Advice from FDA: Possible Increased Risk of Bone Fractures With Certain Antacid Drugs


Proton pump inhibitors (PPIs) are medicines that work to decrease the amount of acid in the stomach. They are available both as prescription and as over-the-counter medicines. Prescription PPIs treat conditions such as gastroesophageal reflux disease (GERD), ulcers in the stomach and small intestine, and inflammation of the esophagus. Over-the-counter PPIs are used to treat frequent heartburn.

Recently, the Food and Drug Administration (FDA) reviewed seven published studies on PPIs. The results of six of the studies showed an increased risk of fractures of the hip, wrist, and spine with the use of PPIs. This was most commonly seen in people 50 years of age or older. It is not clear if PPI use is the direct cause of this in-creased risk. FDA is working with the manufacturers of PPIs to further study this possible risk.

As a precaution, FDA is revising the labels for both the over-the-counter and the prescription PPIs. The labels will include new safety information about the possible increased risk of fractures of the hip, wrist, and spine with the use of these medicines.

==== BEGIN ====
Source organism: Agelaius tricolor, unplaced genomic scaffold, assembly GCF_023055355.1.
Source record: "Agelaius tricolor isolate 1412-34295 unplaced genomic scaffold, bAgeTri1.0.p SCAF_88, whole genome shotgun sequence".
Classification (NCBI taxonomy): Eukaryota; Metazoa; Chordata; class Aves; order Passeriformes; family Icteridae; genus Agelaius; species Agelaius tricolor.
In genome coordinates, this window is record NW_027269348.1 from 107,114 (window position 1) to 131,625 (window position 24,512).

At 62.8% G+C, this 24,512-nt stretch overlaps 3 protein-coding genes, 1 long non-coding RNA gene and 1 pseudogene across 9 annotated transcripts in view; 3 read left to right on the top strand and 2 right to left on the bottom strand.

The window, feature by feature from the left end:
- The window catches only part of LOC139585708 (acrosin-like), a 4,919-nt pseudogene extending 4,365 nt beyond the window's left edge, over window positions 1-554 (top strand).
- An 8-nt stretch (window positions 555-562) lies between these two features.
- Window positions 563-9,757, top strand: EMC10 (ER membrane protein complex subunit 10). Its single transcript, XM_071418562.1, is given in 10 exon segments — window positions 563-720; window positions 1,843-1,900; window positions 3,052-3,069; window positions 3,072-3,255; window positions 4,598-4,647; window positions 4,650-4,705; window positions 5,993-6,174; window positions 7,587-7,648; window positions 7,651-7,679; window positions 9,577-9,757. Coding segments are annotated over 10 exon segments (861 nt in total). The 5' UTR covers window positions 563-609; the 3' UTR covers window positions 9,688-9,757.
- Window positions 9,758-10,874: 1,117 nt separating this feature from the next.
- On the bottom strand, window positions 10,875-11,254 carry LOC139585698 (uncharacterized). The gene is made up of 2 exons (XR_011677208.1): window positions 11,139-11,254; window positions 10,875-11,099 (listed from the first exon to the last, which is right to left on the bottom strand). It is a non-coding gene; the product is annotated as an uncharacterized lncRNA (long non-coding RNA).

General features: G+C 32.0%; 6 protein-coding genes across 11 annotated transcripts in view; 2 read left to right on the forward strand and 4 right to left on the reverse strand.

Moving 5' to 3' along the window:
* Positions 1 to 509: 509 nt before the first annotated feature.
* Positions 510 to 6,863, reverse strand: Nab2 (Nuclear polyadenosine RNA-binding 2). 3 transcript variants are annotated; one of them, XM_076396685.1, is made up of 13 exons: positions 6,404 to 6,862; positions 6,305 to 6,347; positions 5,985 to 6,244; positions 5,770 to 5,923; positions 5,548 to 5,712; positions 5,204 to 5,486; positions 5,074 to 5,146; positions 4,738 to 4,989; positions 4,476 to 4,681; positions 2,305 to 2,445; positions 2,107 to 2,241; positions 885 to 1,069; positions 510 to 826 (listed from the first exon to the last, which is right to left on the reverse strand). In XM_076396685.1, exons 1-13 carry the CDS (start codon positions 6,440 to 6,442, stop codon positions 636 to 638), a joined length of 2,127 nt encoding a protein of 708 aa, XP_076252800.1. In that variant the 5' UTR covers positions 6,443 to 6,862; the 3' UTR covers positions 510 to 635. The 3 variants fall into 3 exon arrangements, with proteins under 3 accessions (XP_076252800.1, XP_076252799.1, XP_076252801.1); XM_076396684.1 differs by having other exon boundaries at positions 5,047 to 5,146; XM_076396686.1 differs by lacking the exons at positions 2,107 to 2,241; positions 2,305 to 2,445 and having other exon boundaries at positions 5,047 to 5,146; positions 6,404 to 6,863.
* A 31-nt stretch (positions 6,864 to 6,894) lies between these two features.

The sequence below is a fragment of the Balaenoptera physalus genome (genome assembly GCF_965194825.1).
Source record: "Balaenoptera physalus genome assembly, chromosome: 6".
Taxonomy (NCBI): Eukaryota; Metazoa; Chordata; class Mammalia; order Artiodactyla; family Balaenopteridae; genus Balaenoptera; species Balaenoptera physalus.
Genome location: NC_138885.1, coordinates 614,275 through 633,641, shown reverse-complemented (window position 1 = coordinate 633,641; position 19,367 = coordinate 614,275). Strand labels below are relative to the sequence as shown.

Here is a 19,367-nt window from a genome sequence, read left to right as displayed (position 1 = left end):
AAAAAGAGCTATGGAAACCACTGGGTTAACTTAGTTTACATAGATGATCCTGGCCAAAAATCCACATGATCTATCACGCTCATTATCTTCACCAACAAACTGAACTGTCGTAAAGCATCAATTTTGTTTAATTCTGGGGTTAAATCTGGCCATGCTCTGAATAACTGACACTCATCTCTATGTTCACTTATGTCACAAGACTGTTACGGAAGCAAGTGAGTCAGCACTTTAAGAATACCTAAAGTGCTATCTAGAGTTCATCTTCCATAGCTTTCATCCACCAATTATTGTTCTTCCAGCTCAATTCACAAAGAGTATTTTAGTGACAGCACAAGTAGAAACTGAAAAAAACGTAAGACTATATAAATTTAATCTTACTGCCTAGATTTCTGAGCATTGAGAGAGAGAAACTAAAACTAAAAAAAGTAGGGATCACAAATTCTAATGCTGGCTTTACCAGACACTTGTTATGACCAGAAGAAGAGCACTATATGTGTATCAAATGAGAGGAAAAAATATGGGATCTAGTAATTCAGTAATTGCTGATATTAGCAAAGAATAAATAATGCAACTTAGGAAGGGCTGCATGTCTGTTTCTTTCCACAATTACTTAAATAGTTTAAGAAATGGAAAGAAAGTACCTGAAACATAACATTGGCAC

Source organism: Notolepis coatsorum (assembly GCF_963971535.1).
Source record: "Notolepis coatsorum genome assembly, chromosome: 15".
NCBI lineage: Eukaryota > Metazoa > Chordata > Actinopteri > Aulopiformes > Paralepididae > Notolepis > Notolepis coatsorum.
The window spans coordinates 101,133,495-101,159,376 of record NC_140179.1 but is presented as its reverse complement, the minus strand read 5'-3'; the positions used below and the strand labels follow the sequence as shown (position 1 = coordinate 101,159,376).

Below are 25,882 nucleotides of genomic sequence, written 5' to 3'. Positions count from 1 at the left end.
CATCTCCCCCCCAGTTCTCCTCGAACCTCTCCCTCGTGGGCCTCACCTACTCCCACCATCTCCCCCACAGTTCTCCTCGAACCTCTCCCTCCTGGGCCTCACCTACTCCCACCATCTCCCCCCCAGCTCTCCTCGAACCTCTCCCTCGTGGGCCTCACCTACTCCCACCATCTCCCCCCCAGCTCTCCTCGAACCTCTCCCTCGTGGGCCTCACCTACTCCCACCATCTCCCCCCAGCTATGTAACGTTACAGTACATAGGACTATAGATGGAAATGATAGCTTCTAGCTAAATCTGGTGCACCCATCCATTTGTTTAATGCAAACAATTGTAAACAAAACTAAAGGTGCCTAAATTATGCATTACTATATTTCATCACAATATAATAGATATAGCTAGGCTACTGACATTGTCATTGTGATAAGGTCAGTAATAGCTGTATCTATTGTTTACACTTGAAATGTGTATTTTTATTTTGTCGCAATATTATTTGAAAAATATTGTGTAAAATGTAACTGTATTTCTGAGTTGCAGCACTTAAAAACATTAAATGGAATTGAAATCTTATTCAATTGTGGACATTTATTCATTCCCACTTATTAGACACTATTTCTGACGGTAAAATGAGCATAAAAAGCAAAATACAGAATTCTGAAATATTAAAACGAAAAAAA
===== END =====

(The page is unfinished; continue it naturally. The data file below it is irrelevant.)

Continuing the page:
The prescription PPIs are:

  • Nexium (esomeprazole)
  • Dexilant (dexlansoprazole)
  • Prilosec (omeprazole)
  • Zegerid (omeprazole and sodium bicarbonate)
  • Prevacid (lansoprazole)
  • Protonix (pantoprazole)
  • Aciphex (rabeprazole)
  • Vimovo (naproxen and esomeprazole)

 The over-the-counter PPIs are:

  • Prilosec OTC (omeprazole)
  • Zegerid OTC (omeprazole and sodium bicarbonate)
  • Prevacid 24 HR (lansoprazole)

 è Here’s what you can do: Do not stop taking your prescription PPI unless you are told to do so by your doctor. There is an increased risk of fractures in those taking higher doses of these medicines or if they are used for a year or longer. Discuss your options with your doctor.

Talk to your doctor before taking an over-the-counter PPI. Read and follow the directions on the label. Over-the-counter PPIs should only be used for 14 days to treat frequent heartburn. If your heartburn continues after 14 days of taking the PPI, notify your doctor. No more than three 14-day treatment courses should be used in one year. If you have any questions or concerns, talk to your doctor or pharmacist.

Advice from FDA is a feature brought to you by the US Food and Drug Administration (FDA). You can find this article and more on FDA’s Consumer Health Information website .

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Created on March 2, 2011